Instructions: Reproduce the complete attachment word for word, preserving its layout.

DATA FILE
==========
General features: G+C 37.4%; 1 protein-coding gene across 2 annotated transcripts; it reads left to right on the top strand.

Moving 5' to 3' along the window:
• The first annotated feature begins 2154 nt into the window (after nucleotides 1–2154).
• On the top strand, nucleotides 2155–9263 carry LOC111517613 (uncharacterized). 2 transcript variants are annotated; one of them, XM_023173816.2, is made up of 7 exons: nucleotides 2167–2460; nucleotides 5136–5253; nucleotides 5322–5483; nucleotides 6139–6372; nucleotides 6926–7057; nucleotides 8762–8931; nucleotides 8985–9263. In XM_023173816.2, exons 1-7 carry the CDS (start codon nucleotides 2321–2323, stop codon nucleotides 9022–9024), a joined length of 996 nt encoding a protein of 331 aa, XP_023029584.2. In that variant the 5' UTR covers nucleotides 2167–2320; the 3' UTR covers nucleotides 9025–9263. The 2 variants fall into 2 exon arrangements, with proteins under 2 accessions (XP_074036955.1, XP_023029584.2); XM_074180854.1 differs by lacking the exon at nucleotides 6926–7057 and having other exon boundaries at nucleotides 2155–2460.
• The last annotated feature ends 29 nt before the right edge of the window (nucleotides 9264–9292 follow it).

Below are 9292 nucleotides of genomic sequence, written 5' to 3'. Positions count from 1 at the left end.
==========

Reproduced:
General features: G+C 37.4%; 1 protein-coding gene across 2 annotated transcripts; it reads left to right on the top strand.

Moving 5' to 3' along the window:
• The first annotated feature begins 2154 nt into the window (after nucleotides 1–2154).
• On the top strand, nucleotides 2155–9263 carry LOC111517613 (uncharacterized). 2 transcript variants are annotated; one of them, XM_023173816.2, is made up of 7 exons: nucleotides 2167–2460; nucleotides 5136–5253; nucleotides 5322–5483; nucleotides 6139–6372; nucleotides 6926–7057; nucleotides 8762–8931; nucleotides 8985–9263. In XM_023173816.2, exons 1-7 carry the CDS (start codon nucleotides 2321–2323, stop codon nucleotides 9022–9024), a joined length of 996 nt encoding a protein of 331 aa, XP_023029584.2. In that variant the 5' UTR covers nucleotides 2167–2320; the 3' UTR covers nucleotides 9025–9263. The 2 variants fall into 2 exon arrangements, with proteins under 2 accessions (XP_074036955.1, XP_023029584.2); XM_074180854.1 differs by lacking the exon at nucleotides 6926–7057 and having other exon boundaries at nucleotides 2155–2460.
• The last annotated feature ends 29 nt before the right edge of the window (nucleotides 9264–9292 follow it).

Below are 9292 nucleotides of genomic sequence, written 5' to 3'. Positions count from 1 at the left end.